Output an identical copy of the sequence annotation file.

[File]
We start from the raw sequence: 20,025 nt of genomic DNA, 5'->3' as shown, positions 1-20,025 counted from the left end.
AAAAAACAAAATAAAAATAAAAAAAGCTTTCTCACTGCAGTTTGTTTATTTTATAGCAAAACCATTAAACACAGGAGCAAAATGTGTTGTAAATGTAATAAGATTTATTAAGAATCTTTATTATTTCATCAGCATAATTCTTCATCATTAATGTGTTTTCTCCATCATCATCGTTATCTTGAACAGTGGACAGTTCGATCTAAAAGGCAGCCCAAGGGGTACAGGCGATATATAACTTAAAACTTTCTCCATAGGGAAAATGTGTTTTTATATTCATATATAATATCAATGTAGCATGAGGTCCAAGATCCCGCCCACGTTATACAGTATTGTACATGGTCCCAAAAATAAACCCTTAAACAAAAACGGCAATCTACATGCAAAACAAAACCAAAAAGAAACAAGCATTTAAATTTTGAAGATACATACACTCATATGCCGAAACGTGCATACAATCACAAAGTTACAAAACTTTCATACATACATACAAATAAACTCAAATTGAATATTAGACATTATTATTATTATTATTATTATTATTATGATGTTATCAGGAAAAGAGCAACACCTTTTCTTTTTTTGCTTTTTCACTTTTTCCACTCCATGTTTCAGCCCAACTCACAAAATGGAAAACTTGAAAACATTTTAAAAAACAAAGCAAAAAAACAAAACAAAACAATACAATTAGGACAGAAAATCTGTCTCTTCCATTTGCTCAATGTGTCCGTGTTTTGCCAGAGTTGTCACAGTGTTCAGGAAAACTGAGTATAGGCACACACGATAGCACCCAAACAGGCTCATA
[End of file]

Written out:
We start from the raw sequence: 20,025 nt of genomic DNA, 5'->3' as shown, positions 1-20,025 counted from the left end.
AAAAAACAAAATAAAAATAAAAAAAGCTTTCTCACTGCAGTTTGTTTATTTTATAGCAAAACCATTAAACACAGGAGCAAAATGTGTTGTAAATGTAATAAGATTTATTAAGAATCTTTATTATTTCATCAGCATAATTCTTCATCATTAATGTGTTTTCTCCATCATCATCGTTATCTTGAACAGTGGACAGTTCGATCTAAAAGGCAGCCCAAGGGGTACAGGCGATATATAACTTAAAACTTTCTCCATAGGGAAAATGTGTTTTTATATTCATATATAATATCAATGTAGCATGAGGTCCAAGATCCCGCCCACGTTATACAGTATTGTACATGGTCCCAAAAATAAACCCTTAAACAAAAACGGCAATCTACATGCAAAACAAAACCAAAAAGAAACAAGCATTTAAATTTTGAAGATACATACACTCATATGCCGAAACGTGCATACAATCACAAAGTTACAAAACTTTCATACATACATACAAATAAACTCAAATTGAATATTAGACATTATTATTATTATTATTATTATTATTATGATGTTATCAGGAAAAGAGCAACACCTTTTCTTTTTTTGCTTTTTCACTTTTTCCACTCCATGTTTCAGCCCAACTCACAAAATGGAAAACTTGAAAACATTTTAAAAAACAAAGCAAAAAAACAAAACAAAACAATACAATTAGGACAGAAAATCTGTCTCTTCCATTTGCTCAATGTGTCCGTGTTTTGCCAGAGTTGTCACAGTGTTCAGGAAAACTGAGTATAGGCACACACGATAGCACCCAAACAGGCTCATA